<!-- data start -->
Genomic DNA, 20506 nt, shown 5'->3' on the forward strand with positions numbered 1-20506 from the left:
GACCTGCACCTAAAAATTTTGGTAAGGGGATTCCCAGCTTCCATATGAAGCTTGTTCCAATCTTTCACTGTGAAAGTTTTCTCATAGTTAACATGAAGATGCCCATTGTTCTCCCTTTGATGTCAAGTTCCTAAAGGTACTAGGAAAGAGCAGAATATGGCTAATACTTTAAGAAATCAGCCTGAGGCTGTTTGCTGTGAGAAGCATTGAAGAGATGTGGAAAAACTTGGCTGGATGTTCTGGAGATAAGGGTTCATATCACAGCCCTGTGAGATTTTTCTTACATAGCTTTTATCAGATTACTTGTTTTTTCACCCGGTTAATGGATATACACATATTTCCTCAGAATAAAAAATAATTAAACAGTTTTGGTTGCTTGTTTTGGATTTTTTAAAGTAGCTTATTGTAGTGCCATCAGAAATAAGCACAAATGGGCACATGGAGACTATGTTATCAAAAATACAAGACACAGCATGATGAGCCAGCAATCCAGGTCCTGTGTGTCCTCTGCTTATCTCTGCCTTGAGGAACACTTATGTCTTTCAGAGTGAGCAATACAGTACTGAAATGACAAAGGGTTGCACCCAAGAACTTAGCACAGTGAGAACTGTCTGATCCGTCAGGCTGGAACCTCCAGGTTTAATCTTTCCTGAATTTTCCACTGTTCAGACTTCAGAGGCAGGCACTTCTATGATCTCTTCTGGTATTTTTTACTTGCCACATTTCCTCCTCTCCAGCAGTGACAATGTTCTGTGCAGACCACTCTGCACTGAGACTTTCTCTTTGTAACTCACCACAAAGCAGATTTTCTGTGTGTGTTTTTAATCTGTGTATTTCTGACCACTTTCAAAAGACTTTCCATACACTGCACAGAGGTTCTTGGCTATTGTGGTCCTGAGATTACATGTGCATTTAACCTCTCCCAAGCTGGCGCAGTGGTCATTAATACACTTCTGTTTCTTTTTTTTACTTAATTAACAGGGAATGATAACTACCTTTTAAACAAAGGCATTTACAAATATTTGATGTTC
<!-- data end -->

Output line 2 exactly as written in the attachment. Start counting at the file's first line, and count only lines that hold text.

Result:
GACCTGCACCTAAAAATTTTGGTAAGGGGATTCCCAGCTTCCATATGAAGCTTGTTCCAATCTTTCACTGTGAAAGTTTTCTCATAGTTAACATGAAGATGCCCATTGTTCTCCCTTTGATGTCAAGTTCCTAAAGGTACTAGGAAAGAGCAGAATATGGCTAATACTTTAAGAAATCAGCCTGAGGCTGTTTGCTGTGAGAAGCATTGAAGAGATGTGGAAAAACTTGGCTGGATGTTCTGGAGATAAGGGTTCATATCACAGCCCTGTGAGATTTTTCTTACATAGCTTTTATCAGATTACTTGTTTTTTCACCCGGTTAATGGATATACACATATTTCCTCAGAATAAAAAATAATTAAACAGTTTTGGTTGCTTGTTTTGGATTTTTTAAAGTAGCTTATTGTAGTGCCATCAGAAATAAGCACAAATGGGCACATGGAGACTATGTTATCAAAAATACAAGACACAGCATGATGAGCCAGCAATCCAGGTCCTGTGTGTCCTCTGCTTATCTCTGCCTTGAGGAACACTTATGTCTTTCAGAGTGAGCAATACAGTACTGAAATGACAAAGGGTTGCACCCAAGAACTTAGCACAGTGAGAACTGTCTGATCCGTCAGGCTGGAACCTCCAGGTTTAATCTTTCCTGAATTTTCCACTGTTCAGACTTCAGAGGCAGGCACTTCTATGATCTCTTCTGGTATTTTTTACTTGCCACATTTCCTCCTCTCCAGCAGTGACAATGTTCTGTGCAGACCACTCTGCACTGAGACTTTCTCTTTGTAACTCACCACAAAGCAGATTTTCTGTGTGTGTTTTTAATCTGTGTATTTCTGACCACTTTCAAAAGACTTTCCATACACTGCACAGAGGTTCTTGGCTATTGTGGTCCTGAGATTACATGTGCATTTAACCTCTCCCAAGCTGGCGCAGTGGTCATTAATACACTTCTGTTTCTTTTTTTTACTTAATTAACAGGGAATGATAACTACCTTTTAAACAAAGGCATTTACAAATATTTGATGTTC